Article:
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View Full Version : Spinoff: Why not ride in groups?



quietann
Sep. 22, 2009, 12:33 PM
Having 5 or 6 riders in the ring at the same time doesn't sound appealing to me at all...

Hm, this is something I have noticed -- that ***some*** dressage riders really don't like (and sometimes fear) riding in an arena with other horses, your standard equitation/pleasure class. It's completely different than the chaos of the warm-up ring where people are going in all directions, of very different levels of skill etc. But there seems to be a very negative attitude in some quarters, even towards group lessons with 3 or so riders. (I happen to like group lessons because the instructor's focus is not constantly on me...)

I'm on, well, not a break from dressage but a "let's try other things" phase, and am taking maresy to a little open show this weekend to do the novice pleasure and eq classes (in dressage tack, they said it's fine.) She's done hunter under saddle (before I bought her), so I think we'll be OK. I'm mostly doing it for fun and to expand our horizons a bit.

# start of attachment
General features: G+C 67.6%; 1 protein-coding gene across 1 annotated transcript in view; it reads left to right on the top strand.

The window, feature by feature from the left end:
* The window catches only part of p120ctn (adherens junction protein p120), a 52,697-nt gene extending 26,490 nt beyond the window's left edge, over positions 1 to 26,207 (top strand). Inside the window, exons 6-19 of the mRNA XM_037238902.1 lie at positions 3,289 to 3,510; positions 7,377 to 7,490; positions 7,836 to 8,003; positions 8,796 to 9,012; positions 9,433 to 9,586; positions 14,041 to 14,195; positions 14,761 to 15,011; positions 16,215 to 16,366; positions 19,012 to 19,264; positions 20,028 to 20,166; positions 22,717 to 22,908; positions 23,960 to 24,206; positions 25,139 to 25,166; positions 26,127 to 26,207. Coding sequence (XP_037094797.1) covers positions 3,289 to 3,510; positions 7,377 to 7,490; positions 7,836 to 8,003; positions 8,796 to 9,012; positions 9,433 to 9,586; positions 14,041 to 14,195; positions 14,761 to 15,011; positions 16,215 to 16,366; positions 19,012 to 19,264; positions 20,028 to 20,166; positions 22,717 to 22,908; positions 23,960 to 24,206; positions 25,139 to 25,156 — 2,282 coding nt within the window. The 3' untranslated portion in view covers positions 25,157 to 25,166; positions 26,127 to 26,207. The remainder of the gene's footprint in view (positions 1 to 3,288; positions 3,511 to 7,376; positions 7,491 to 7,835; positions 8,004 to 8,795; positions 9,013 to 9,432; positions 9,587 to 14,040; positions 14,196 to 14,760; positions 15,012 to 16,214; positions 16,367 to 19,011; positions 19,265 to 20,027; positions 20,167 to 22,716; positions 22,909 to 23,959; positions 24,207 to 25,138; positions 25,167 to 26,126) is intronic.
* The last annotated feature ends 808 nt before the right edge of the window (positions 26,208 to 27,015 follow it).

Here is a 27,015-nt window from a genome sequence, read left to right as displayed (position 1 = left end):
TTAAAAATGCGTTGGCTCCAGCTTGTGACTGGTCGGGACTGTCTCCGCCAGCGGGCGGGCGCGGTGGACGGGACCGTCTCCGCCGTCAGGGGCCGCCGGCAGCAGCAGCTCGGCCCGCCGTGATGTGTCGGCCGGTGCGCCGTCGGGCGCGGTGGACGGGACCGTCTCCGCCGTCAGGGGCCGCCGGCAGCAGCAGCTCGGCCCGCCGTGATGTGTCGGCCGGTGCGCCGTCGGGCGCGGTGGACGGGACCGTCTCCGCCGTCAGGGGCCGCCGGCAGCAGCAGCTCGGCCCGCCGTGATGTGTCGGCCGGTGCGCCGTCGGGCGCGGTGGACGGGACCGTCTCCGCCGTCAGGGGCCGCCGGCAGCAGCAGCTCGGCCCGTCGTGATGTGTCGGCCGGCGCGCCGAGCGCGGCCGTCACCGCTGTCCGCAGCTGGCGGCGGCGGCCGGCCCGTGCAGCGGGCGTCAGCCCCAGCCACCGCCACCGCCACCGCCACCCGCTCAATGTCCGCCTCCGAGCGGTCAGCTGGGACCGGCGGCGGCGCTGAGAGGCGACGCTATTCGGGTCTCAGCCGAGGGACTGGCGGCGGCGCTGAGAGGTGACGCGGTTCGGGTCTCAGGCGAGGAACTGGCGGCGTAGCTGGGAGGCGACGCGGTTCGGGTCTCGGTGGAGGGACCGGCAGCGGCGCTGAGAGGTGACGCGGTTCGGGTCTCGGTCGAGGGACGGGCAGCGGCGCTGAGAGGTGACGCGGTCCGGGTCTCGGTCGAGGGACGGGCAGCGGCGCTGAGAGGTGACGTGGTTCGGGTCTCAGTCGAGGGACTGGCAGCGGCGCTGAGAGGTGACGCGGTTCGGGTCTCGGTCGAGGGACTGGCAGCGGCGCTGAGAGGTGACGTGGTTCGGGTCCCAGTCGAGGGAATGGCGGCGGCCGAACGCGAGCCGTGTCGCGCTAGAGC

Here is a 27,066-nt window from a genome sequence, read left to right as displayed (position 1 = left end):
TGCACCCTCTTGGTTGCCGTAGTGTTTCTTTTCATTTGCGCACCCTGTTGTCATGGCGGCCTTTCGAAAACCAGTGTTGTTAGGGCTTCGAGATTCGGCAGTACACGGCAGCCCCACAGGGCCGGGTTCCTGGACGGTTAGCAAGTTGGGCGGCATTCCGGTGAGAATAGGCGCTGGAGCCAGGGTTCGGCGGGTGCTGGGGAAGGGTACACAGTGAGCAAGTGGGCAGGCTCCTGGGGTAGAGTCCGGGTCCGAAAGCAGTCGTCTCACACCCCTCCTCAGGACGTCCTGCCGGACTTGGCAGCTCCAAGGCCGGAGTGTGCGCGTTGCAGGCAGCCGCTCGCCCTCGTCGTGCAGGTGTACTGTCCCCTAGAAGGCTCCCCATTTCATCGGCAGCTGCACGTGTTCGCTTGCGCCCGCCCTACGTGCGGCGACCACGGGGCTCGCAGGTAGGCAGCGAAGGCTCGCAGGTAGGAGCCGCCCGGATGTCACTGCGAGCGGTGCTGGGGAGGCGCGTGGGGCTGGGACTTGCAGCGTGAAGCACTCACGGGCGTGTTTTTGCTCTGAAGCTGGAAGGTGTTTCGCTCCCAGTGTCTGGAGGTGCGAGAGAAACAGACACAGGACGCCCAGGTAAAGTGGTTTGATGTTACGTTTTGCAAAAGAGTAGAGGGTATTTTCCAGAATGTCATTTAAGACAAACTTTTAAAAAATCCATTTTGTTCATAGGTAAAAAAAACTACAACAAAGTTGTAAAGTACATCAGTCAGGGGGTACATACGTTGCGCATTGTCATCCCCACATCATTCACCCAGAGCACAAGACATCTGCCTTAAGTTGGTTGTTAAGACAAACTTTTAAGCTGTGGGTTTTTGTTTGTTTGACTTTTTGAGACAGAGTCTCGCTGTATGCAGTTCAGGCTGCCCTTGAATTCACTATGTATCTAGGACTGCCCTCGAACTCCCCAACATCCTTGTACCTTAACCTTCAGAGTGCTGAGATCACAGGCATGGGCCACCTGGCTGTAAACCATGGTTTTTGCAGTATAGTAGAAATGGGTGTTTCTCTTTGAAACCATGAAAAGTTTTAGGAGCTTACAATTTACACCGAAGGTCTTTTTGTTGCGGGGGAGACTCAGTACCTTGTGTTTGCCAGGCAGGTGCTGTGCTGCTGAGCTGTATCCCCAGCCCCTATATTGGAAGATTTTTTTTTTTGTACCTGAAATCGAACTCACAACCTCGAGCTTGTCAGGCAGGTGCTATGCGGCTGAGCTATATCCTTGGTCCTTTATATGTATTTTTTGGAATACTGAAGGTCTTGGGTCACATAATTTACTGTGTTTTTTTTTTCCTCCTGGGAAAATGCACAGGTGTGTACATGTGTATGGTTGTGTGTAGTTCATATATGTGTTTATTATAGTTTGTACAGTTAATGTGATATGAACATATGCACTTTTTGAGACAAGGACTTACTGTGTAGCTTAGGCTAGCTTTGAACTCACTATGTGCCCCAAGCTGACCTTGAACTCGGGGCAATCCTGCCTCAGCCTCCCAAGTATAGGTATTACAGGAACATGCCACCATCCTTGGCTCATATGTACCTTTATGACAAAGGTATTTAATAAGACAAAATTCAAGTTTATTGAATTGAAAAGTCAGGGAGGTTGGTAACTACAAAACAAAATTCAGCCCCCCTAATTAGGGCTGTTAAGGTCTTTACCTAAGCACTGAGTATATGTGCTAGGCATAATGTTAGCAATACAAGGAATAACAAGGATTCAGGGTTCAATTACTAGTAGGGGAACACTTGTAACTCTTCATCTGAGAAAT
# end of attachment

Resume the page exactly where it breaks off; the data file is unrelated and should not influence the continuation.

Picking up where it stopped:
Ambrey
Sep. 22, 2009, 12:42 PM
It is just a different skill than dressage riders usually practice. If the idea is to test the riding done in dressage, an atmosphere similar to what people usually ride in would be better wouldn't it?

How do you do lateral movements? One at a time, obviously- so why not do everyone separately?

ButterflyIris
Sep. 22, 2009, 12:49 PM
I rode in a group dressage class in ATL. It was ok.

I prefer individual lessons because I get more attention and more education.

When I rode hunters, we were in group lessons, which was also fine and nice to take a break while we watched other riders do courses.